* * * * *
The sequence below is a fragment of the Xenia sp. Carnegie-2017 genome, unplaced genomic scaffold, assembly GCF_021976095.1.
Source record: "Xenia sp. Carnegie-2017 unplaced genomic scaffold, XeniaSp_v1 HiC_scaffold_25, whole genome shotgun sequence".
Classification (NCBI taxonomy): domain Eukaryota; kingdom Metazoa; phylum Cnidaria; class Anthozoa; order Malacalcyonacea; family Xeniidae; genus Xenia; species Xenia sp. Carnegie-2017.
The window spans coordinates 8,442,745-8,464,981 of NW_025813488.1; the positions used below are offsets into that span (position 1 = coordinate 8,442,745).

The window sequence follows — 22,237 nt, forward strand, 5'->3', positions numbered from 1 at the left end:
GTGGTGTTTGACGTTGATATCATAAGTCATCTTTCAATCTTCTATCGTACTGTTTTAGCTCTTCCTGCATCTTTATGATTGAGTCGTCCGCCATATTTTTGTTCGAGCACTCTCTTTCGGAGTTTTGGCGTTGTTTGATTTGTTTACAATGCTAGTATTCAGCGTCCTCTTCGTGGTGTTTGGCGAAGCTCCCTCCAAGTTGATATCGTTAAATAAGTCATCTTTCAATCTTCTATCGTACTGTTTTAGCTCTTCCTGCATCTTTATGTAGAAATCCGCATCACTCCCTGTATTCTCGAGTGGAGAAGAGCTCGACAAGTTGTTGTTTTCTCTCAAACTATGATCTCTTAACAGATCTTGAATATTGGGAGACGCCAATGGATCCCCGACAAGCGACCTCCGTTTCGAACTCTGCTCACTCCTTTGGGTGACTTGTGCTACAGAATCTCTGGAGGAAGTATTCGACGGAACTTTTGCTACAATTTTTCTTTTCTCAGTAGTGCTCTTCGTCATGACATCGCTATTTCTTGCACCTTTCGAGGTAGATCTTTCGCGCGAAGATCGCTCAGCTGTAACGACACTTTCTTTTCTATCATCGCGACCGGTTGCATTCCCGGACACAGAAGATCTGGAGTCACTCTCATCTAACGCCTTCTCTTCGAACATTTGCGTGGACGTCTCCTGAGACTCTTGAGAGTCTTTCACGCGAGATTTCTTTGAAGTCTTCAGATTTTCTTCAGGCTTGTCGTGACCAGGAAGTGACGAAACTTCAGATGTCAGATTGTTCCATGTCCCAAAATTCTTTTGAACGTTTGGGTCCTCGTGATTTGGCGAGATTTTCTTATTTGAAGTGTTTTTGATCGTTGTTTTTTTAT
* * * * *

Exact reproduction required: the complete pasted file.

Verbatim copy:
The sequence below is a fragment of the Xenia sp. Carnegie-2017 genome, unplaced genomic scaffold, assembly GCF_021976095.1.
Source record: "Xenia sp. Carnegie-2017 unplaced genomic scaffold, XeniaSp_v1 HiC_scaffold_25, whole genome shotgun sequence".
Classification (NCBI taxonomy): domain Eukaryota; kingdom Metazoa; phylum Cnidaria; class Anthozoa; order Malacalcyonacea; family Xeniidae; genus Xenia; species Xenia sp. Carnegie-2017.
The window spans coordinates 8,442,745-8,464,981 of NW_025813488.1; the positions used below are offsets into that span (position 1 = coordinate 8,442,745).

The window sequence follows — 22,237 nt, forward strand, 5'->3', positions numbered from 1 at the left end:
GTGGTGTTTGACGTTGATATCATAAGTCATCTTTCAATCTTCTATCGTACTGTTTTAGCTCTTCCTGCATCTTTATGATTGAGTCGTCCGCCATATTTTTGTTCGAGCACTCTCTTTCGGAGTTTTGGCGTTGTTTGATTTGTTTACAATGCTAGTATTCAGCGTCCTCTTCGTGGTGTTTGGCGAAGCTCCCTCCAAGTTGATATCGTTAAATAAGTCATCTTTCAATCTTCTATCGTACTGTTTTAGCTCTTCCTGCATCTTTATGTAGAAATCCGCATCACTCCCTGTATTCTCGAGTGGAGAAGAGCTCGACAAGTTGTTGTTTTCTCTCAAACTATGATCTCTTAACAGATCTTGAATATTGGGAGACGCCAATGGATCCCCGACAAGCGACCTCCGTTTCGAACTCTGCTCACTCCTTTGGGTGACTTGTGCTACAGAATCTCTGGAGGAAGTATTCGACGGAACTTTTGCTACAATTTTTCTTTTCTCAGTAGTGCTCTTCGTCATGACATCGCTATTTCTTGCACCTTTCGAGGTAGATCTTTCGCGCGAAGATCGCTCAGCTGTAACGACACTTTCTTTTCTATCATCGCGACCGGTTGCATTCCCGGACACAGAAGATCTGGAGTCACTCTCATCTAACGCCTTCTCTTCGAACATTTGCGTGGACGTCTCCTGAGACTCTTGAGAGTCTTTCACGCGAGATTTCTTTGAAGTCTTCAGATTTTCTTCAGGCTTGTCGTGACCAGGAAGTGACGAAACTTCAGATGTCAGATTGTTCCATGTCCCAAAATTCTTTTGAACGTTTGGGTCCTCGTGATTTGGCGAGATTTTCTTATTTGAAGTGTTTTTGATCGTTGTTTTTTTAT